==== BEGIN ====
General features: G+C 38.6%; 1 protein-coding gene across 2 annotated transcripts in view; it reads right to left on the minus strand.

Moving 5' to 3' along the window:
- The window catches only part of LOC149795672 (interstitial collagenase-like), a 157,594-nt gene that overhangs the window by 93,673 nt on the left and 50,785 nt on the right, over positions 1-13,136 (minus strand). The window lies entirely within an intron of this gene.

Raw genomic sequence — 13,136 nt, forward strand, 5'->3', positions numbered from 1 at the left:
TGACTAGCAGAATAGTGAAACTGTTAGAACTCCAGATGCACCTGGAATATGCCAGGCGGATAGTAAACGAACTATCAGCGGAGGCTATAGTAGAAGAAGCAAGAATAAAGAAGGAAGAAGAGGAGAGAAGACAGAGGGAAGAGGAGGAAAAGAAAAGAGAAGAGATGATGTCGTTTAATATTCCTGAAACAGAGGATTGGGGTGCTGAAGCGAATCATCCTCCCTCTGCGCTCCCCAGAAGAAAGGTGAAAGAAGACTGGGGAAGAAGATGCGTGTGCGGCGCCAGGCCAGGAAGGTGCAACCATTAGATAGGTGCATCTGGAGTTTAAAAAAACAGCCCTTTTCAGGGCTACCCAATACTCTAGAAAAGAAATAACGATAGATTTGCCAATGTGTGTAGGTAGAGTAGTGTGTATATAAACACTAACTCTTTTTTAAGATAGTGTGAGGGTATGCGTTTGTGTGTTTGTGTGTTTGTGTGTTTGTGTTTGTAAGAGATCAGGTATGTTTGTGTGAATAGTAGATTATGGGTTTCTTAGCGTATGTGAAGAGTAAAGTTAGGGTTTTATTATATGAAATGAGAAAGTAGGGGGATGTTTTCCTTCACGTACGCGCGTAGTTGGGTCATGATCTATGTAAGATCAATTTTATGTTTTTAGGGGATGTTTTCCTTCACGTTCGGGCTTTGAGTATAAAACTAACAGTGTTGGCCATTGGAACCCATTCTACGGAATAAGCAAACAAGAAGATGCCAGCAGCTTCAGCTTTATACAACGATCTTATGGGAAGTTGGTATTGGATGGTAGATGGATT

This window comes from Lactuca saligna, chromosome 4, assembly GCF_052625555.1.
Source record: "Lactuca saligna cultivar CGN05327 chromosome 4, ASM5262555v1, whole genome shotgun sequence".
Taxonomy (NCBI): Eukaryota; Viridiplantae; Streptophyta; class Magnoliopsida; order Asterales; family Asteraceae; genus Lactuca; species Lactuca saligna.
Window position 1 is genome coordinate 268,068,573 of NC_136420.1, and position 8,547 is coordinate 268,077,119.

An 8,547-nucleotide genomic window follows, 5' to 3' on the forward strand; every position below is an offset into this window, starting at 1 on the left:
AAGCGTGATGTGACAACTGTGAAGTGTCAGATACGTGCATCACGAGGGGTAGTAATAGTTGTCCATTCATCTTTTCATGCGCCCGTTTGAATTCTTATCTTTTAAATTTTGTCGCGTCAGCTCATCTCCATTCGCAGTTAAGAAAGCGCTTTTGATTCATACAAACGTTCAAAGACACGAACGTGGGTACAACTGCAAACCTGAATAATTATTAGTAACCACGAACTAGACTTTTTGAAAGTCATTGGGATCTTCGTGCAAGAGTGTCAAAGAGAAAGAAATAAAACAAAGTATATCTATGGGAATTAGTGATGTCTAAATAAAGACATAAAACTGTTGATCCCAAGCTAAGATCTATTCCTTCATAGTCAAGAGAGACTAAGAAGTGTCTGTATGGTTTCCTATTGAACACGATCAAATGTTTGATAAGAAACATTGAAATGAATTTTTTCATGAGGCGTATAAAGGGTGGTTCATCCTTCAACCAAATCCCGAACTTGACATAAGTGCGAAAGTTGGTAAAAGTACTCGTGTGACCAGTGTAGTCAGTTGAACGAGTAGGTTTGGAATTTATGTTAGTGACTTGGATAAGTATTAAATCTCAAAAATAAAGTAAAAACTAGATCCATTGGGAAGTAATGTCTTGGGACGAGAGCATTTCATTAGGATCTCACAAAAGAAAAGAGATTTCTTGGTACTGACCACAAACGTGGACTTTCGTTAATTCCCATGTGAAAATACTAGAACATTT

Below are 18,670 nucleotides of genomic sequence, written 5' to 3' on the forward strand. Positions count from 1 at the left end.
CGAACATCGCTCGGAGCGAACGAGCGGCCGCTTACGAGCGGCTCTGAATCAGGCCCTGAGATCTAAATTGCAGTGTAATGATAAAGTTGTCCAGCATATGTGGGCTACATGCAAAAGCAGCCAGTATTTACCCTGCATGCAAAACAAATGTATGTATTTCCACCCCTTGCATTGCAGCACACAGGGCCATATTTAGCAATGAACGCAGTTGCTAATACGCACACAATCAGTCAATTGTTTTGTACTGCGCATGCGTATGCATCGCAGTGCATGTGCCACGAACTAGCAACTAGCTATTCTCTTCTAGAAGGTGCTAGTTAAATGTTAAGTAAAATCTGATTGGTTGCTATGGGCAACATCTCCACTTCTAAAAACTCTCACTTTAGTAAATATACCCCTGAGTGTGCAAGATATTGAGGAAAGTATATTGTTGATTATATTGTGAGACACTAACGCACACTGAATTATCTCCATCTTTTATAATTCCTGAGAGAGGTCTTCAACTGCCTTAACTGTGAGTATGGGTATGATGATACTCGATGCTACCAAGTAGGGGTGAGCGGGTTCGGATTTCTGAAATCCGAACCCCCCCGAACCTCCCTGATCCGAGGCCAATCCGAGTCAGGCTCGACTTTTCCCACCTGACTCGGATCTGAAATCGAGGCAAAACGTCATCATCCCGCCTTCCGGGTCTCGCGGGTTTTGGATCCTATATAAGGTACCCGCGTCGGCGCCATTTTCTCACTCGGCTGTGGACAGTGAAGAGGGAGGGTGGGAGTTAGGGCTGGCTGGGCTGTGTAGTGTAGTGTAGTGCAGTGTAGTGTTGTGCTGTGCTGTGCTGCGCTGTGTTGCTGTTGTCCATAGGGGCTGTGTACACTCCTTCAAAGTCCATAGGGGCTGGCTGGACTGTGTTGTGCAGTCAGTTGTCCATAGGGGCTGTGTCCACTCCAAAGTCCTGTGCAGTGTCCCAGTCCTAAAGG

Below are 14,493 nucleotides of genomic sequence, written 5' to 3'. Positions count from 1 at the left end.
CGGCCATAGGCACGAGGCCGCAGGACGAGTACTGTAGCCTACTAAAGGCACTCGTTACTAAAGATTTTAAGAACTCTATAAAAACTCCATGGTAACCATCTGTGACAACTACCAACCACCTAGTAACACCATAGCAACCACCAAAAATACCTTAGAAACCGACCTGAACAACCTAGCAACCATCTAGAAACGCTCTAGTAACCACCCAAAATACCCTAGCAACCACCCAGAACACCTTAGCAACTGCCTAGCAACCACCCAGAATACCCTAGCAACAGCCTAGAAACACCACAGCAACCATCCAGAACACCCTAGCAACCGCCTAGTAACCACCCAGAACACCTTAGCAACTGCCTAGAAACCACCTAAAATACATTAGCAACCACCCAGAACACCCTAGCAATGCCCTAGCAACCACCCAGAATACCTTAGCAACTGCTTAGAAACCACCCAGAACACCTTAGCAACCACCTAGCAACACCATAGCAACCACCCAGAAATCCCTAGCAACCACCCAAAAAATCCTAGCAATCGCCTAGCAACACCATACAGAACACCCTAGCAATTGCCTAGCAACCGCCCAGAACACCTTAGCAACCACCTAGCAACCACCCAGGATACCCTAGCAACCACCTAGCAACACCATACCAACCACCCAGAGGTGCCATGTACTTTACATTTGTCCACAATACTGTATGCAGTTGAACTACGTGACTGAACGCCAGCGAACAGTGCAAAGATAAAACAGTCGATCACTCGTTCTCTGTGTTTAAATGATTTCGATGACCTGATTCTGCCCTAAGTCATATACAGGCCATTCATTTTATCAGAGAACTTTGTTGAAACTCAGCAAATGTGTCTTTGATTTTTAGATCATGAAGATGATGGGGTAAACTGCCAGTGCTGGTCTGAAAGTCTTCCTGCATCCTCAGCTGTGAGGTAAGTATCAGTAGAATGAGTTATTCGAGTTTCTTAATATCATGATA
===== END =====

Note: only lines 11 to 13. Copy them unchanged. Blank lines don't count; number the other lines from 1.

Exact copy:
AAGCGTGATGTGACAACTGTGAAGTGTCAGATACGTGCATCACGAGGGGTAGTAATAGTTGTCCATTCATCTTTTCATGCGCCCGTTTGAATTCTTATCTTTTAAATTTTGTCGCGTCAGCTCATCTCCATTCGCAGTTAAGAAAGCGCTTTTGATTCATACAAACGTTCAAAGACACGAACGTGGGTACAACTGCAAACCTGAATAATTATTAGTAACCACGAACTAGACTTTTTGAAAGTCATTGGGATCTTCGTGCAAGAGTGTCAAAGAGAAAGAAATAAAACAAAGTATATCTATGGGAATTAGTGATGTCTAAATAAAGACATAAAACTGTTGATCCCAAGCTAAGATCTATTCCTTCATAGTCAAGAGAGACTAAGAAGTGTCTGTATGGTTTCCTATTGAACACGATCAAATGTTTGATAAGAAACATTGAAATGAATTTTTTCATGAGGCGTATAAAGGGTGGTTCATCCTTCAACCAAATCCCGAACTTGACATAAGTGCGAAAGTTGGTAAAAGTACTCGTGTGACCAGTGTAGTCAGTTGAACGAGTAGGTTTGGAATTTATGTTAGTGACTTGGATAAGTATTAAATCTCAAAAATAAAGTAAAAACTAGATCCATTGGGAAGTAATGTCTTGGGACGAGAGCATTTCATTAGGATCTCACAAAAGAAAAGAGATTTCTTGGTACTGACCACAAACGTGGACTTTCGTTAATTCCCATGTGAAAATACTAGAACATTT

Below are 18,670 nucleotides of genomic sequence, written 5' to 3' on the forward strand. Positions count from 1 at the left end.
CGAACATCGCTCGGAGCGAACGAGCGGCCGCTTACGAGCGGCTCTGAATCAGGCCCTGAGATCTAAATTGCAGTGTAATGATAAAGTTGTCCAGCATATGTGGGCTACATGCAAAAGCAGCCAGTATTTACCCTGCATGCAAAACAAATGTATGTATTTCCACCCCTTGCATTGCAGCACACAGGGCCATATTTAGCAATGAACGCAGTTGCTAATACGCACACAATCAGTCAATTGTTTTGTACTGCGCATGCGTATGCATCGCAGTGCATGTGCCACGAACTAGCAACTAGCTATTCTCTTCTAGAAGGTGCTAGTTAAATGTTAAGTAAAATCTGATTGGTTGCTATGGGCAACATCTCCACTTCTAAAAACTCTCACTTTAGTAAATATACCCCTGAGTGTGCAAGATATTGAGGAAAGTATATTGTTGATTATATTGTGAGACACTAACGCACACTGAATTATCTCCATCTTTTATAATTCCTGAGAGAGGTCTTCAACTGCCTTAACTGTGAGTATGGGTATGATGATACTCGATGCTACCAAGTAGGGGTGAGCGGGTTCGGATTTCTGAAATCCGAACCCCCCCGAACCTCCCTGATCCGAGGCCAATCCGAGTCAGGCTCGACTTTTCCCACCTGACTCGGATCTGAAATCGAGGCAAAACGTCATCATCCCGCCTTCCGGGTCTCGCGGGTTTTGGATCCTATATAAGGTACCCGCGTCGGCGCCATTTTCTCACTCGGCTGTGGACAGTGAAGAGGGAGGGTGGGAGTTAGGGCTGGCTGGGCTGTGTAGTGTAGTGTAGTGCAGTGTAGTGTTGTGCTGTGCTGTGCTGCGCTGTGTTGCTGTTGTCCATAGGGGCTGTGTACACTCCTTCAAAGTCCATAGGGGCTGGCTGGACTGTGTTGTGCAGTCAGTTGTCCATAGGGGCTGTGTCCACTCCAAAGTCCTGTGCAGTGTCCCAGTCCTAAAGG